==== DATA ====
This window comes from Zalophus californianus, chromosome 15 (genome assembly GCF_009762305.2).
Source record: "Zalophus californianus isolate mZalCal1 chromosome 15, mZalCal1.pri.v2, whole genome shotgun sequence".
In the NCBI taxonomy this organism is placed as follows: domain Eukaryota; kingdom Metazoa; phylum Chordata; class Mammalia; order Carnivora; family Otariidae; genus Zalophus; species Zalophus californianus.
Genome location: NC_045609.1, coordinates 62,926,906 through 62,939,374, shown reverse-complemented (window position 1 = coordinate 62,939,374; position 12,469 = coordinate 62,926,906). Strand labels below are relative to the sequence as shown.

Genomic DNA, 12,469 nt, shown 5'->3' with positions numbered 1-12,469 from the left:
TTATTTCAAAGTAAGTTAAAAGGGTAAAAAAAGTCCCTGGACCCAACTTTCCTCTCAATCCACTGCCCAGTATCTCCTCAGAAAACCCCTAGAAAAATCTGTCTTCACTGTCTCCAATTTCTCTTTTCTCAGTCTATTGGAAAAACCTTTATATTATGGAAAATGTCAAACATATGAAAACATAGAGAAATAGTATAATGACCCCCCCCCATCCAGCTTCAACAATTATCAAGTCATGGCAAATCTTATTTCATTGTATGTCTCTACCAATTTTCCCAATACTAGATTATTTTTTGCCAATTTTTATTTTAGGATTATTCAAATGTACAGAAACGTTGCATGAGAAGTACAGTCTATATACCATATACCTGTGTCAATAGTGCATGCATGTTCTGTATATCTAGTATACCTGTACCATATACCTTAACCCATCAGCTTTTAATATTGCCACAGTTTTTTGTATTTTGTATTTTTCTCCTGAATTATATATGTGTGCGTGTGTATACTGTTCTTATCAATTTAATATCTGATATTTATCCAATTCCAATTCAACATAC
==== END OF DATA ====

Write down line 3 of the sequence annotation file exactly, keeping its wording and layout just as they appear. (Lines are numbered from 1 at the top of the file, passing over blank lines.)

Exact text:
In the NCBI taxonomy this organism is placed as follows: domain Eukaryota; kingdom Metazoa; phylum Chordata; class Mammalia; order Carnivora; family Otariidae; genus Zalophus; species Zalophus californianus.